Northcott Neuroscience Laboratory
Lab head: Dr Marina Kenenrson
Location: ANZAC Research Institue
Unravelling the Molecular Basis of Motor and Sensory Neuron Degeneration Using Next Generation Sequencing
Primary supervisor: Marina Kennerson
In recent years significant progress has been made in finding the molecular causes of the premature death of neurons (neurodegeneration). The mechanisms of neurodegeneration can be divided into those that result in death of cell bodies (neuronopathies) and those that result in the ‘dying back’ of the distal neuron (axonal degenerations). Neurons are our longest (up to 1m) and most polarised cells. The unique morphology and the specialised cellular and energy requirements, highlight the inherent vulnerability of neurons to length dependent degeneration.
The Northcott Neuroscience Laboratory at the ANZAC Research Institute has an international reputation for mapping genes for Charcot-Marie-Tooth (CMT) disease, the most common and incurable group of disorders of the peripheral nervous system. Clinical characteristics of CMT include progressive distal limb weakness, muscle atrophy, loss of deep tendon reflexes, and sensory abnormalities. By discovering genes causing CMT we are defining proteins involved with the ‘dying back’ (axonal degeneration) of peripheral nerves. This pathogenic process is common to many neurodegenerative disorders including Parkinson’s disease, Alzheimer’s disease and motor neuron disease.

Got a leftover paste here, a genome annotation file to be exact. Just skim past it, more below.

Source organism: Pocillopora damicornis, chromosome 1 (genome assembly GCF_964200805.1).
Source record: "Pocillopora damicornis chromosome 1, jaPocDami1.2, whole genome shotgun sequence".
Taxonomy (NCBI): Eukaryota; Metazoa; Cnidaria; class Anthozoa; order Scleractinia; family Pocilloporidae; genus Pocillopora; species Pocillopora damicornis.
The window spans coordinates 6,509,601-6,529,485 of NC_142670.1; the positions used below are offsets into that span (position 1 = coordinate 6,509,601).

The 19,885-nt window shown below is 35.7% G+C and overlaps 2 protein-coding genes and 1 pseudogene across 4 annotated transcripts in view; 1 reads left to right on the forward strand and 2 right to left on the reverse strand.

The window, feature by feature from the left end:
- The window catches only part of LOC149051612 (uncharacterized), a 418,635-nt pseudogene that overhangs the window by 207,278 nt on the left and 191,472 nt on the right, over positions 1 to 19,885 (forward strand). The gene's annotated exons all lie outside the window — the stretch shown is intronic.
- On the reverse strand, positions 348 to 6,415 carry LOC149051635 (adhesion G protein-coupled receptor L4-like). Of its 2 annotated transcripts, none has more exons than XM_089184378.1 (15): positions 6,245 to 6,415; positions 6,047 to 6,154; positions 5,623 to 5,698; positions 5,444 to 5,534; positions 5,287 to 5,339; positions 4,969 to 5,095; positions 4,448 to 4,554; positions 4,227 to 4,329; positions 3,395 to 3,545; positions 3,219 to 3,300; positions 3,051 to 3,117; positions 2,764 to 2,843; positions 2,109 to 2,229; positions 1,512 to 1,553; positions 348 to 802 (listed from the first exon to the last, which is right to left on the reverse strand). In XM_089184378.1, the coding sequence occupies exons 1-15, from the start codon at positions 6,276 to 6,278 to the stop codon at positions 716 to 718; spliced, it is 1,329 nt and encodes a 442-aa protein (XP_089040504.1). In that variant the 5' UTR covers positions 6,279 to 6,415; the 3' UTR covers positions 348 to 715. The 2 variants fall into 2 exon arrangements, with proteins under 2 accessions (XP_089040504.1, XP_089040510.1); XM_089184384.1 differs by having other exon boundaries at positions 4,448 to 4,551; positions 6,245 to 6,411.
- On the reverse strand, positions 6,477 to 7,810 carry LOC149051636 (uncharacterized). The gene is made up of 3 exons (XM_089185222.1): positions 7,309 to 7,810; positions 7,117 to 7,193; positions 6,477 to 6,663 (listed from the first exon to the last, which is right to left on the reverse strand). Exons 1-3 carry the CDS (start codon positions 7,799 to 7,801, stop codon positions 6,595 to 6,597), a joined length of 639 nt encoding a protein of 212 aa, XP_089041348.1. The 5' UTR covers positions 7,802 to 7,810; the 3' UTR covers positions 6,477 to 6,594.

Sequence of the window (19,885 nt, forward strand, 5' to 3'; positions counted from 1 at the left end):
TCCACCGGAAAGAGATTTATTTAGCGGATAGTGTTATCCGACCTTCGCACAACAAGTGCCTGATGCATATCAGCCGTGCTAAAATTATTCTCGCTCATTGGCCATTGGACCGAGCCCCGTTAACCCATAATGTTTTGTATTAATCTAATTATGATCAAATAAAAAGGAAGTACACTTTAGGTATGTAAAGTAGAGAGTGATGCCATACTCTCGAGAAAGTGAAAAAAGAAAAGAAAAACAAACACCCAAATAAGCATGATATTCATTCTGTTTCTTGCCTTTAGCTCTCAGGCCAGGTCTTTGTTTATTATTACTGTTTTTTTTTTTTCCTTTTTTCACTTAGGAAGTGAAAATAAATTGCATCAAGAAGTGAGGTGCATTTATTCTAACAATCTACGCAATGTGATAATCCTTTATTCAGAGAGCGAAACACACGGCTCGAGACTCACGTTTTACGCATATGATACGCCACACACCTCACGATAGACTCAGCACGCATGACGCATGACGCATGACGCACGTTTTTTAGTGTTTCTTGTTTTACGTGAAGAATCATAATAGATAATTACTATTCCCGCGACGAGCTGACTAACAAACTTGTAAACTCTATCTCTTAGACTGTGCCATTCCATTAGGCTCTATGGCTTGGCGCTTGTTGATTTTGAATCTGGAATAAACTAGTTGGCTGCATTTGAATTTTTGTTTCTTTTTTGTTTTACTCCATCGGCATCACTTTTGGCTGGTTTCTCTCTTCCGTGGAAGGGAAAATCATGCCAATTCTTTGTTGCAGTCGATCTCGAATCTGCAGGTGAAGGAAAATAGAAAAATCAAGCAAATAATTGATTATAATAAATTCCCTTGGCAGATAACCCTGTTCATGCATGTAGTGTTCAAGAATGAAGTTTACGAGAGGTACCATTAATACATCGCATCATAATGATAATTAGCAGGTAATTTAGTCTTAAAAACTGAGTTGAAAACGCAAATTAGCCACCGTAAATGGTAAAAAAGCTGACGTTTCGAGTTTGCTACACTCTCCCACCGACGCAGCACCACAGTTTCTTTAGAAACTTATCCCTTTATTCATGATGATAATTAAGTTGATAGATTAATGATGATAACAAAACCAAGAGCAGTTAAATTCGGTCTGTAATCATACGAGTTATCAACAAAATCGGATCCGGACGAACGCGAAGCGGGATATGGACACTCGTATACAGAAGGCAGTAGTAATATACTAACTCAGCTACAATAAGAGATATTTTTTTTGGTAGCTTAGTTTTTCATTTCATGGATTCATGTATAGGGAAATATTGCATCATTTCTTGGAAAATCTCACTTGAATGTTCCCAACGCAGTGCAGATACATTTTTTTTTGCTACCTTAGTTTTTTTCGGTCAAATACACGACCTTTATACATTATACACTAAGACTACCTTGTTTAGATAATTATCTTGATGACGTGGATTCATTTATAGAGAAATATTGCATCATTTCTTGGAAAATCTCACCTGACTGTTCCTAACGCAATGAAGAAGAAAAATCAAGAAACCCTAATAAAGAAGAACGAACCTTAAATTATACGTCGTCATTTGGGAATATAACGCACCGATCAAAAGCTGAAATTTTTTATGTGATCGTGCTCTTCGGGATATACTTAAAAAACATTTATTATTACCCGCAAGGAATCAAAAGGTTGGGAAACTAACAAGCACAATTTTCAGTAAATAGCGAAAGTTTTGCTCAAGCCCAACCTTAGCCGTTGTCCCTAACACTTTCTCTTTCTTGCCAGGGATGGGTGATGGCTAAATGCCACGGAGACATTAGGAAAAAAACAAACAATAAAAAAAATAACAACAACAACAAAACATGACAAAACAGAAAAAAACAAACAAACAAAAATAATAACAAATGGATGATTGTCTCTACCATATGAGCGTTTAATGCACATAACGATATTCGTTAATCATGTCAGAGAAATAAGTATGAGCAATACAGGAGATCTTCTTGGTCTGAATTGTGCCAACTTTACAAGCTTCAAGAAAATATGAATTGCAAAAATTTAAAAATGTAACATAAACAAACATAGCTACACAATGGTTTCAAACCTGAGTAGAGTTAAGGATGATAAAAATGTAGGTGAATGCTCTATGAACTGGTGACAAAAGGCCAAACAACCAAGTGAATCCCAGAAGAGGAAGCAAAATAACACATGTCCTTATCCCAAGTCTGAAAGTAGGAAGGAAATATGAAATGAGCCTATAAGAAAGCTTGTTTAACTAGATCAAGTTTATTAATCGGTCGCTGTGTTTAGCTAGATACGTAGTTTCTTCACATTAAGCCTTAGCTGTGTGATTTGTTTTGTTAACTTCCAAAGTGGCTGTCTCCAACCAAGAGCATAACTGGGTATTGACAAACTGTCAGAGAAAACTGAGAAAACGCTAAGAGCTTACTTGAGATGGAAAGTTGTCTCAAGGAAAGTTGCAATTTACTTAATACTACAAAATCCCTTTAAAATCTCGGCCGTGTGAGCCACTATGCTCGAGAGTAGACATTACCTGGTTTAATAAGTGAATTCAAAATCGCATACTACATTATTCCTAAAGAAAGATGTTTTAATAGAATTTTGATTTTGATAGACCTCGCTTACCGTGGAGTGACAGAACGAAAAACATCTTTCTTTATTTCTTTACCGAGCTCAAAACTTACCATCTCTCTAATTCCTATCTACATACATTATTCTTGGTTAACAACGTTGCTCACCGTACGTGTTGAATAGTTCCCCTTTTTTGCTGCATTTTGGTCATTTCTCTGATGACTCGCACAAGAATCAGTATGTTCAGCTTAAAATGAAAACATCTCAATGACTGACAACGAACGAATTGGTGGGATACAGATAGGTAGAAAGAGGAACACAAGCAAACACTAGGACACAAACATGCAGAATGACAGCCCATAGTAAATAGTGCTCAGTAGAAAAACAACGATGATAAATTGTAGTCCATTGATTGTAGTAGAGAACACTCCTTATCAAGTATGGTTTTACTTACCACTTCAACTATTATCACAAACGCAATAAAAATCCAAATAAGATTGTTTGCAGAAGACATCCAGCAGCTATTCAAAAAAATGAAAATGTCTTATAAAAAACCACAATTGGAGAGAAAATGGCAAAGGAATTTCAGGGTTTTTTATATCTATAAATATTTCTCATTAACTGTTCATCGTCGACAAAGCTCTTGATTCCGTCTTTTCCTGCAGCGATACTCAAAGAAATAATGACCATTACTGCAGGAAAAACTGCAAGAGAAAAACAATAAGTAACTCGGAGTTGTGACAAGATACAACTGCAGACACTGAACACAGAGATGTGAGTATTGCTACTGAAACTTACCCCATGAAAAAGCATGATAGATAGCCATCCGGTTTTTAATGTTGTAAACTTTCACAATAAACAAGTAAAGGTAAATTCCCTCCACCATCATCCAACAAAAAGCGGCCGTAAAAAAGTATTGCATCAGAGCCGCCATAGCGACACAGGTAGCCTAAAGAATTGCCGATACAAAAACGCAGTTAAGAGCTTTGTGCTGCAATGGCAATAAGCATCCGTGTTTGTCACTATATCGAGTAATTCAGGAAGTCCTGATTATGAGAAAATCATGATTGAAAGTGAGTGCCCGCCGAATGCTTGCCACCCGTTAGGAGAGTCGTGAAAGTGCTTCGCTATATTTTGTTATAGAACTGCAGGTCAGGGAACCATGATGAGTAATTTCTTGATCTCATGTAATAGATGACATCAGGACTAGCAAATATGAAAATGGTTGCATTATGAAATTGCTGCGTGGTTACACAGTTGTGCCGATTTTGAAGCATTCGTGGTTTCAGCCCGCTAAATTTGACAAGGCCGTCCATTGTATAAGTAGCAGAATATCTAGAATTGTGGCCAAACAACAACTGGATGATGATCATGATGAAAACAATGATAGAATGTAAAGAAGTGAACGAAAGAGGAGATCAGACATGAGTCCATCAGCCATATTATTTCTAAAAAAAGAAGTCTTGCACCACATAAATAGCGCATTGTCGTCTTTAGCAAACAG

Gene discovery for CMT has entered an exciting era with the availability of next generation sequencing (NGS) technologies to expedite the gene mutation identification process. This project will contribute to ongoing work in our laboratory to identify gene mutations in families in which the underlying cause of CMT is unknown. Our current strategy is to sequence all known genes by using whole exome sequencing (WES). We are also employing whole genome sequencing (WGS) to assess the role of structural variation in disease pathogenesis. Students will be trained in molecular genetics and bioinformatics skills and gain practical experience using the latest advancements in methods for human disease gene identification and gene functional studies. Specific techniques will include linkage analysis, high resolution melt (HRM) genotyping/mutation screening, bioinformatic analysis of WES/WGS sequence data, and molecular biology/cloning for validation and functional analysis of potential pathogenic DNA variants. These skills will be invaluable for students considering future postgraduate studies or pursuing a career in human neurogenetics/neurosciences.
The Northcott Neuroscience Laboratory is well resourced and currently holds NHMRC and USA Muscular Dystrophy Association funding. The student will join a dynamic team of postdoctoral fellows, research assistants and fellow students. This project demonstrates the importance of translational medicine and the power of integrating clinical practice with modern genomic technologies. The student will gain insight into how our gene discoveries impact on genomic medicine and lead to positive health outcomes for CMT disease.
Co-supervisors: Alexander Drew, Gonzalo Perez-Siles, Megan Brewer
Keywords: Bioinformatics, Neuropathy, molecular genetics